Monday, February 12, 2007
China's Getting Thirsty
We're used to thinking about the geopolitical race for natural resources in terms of oil, gas, minerals and metals. But reading through this rundown of China's strategic concerns by Gideon Rachman, the foreign affairs commentator for Financial Times, what jumped out at me was what came right after "Energy": Water.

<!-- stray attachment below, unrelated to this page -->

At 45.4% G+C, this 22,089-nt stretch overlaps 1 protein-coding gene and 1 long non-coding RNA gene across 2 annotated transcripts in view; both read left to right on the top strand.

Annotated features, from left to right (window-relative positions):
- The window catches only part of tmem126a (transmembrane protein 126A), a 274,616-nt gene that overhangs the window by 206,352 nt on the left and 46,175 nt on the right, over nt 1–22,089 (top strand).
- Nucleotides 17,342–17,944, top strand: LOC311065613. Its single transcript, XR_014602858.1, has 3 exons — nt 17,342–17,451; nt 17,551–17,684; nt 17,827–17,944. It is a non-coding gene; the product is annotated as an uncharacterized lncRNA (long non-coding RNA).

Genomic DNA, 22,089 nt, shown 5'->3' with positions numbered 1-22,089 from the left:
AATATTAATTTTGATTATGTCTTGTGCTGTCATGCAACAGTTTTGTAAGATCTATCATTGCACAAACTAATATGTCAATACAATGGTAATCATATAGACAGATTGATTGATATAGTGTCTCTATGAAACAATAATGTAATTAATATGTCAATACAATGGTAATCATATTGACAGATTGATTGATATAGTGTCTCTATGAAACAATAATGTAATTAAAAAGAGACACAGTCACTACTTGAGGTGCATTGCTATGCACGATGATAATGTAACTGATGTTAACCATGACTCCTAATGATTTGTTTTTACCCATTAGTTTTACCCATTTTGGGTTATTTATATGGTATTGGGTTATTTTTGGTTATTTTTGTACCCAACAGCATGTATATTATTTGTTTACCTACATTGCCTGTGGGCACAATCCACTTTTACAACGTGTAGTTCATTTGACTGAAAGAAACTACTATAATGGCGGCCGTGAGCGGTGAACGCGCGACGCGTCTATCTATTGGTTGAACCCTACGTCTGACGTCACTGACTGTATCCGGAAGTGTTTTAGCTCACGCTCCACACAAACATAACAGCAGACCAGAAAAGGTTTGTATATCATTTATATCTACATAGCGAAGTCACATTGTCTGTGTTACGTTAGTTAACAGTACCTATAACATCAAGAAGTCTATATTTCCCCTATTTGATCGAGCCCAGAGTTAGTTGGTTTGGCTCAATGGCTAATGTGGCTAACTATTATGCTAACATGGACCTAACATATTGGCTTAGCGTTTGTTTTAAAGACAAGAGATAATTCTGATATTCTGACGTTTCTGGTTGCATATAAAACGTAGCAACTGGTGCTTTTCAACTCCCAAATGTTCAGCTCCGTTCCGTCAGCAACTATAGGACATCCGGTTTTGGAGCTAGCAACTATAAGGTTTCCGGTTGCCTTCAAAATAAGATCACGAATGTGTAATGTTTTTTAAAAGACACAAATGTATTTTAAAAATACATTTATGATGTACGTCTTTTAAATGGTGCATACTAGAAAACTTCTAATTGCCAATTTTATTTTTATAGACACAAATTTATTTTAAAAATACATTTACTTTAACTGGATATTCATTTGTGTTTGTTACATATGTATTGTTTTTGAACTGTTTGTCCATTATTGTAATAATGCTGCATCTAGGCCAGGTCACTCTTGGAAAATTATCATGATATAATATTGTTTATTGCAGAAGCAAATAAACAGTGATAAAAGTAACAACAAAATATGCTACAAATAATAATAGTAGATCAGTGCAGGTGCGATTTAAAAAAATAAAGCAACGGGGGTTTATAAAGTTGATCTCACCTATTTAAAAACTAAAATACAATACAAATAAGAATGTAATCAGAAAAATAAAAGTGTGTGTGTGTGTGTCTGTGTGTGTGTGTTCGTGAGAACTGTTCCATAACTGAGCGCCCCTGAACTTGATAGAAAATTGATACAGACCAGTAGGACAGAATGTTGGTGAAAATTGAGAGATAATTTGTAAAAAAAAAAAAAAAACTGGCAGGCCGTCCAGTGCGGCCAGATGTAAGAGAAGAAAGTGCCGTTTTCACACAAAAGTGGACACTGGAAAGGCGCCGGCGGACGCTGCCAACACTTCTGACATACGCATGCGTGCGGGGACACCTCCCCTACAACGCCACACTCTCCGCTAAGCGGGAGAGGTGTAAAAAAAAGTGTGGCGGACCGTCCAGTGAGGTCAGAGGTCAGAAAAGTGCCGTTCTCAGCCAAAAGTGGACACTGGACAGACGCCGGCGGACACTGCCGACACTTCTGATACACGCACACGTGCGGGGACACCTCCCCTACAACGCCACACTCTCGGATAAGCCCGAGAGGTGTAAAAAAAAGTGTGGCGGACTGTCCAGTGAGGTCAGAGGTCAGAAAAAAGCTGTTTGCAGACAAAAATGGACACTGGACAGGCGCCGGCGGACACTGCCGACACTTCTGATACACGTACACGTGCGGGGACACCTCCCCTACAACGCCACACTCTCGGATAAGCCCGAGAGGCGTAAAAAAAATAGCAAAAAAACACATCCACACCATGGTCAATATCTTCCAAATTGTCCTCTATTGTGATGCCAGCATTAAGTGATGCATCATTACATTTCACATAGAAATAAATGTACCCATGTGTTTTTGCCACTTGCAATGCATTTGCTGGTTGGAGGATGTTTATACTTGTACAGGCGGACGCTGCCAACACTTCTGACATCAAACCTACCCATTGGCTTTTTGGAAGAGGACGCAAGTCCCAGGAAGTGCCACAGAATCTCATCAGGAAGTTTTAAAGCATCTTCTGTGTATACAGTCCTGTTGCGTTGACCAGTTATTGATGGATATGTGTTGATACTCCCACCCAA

Here's a map modelling global water scarcity come 2025, and as you can see, things don't look so good for the Chinese. The northern part of the country will be in physical scarcity, meaning the actual drying up of water sources, while the south will be forced to choose between either devoting its dwindling water supplies to agricultural irrigation, or maintaining its industrial production.
Something to think about when watching the pieces on the global chessboard move from square to square.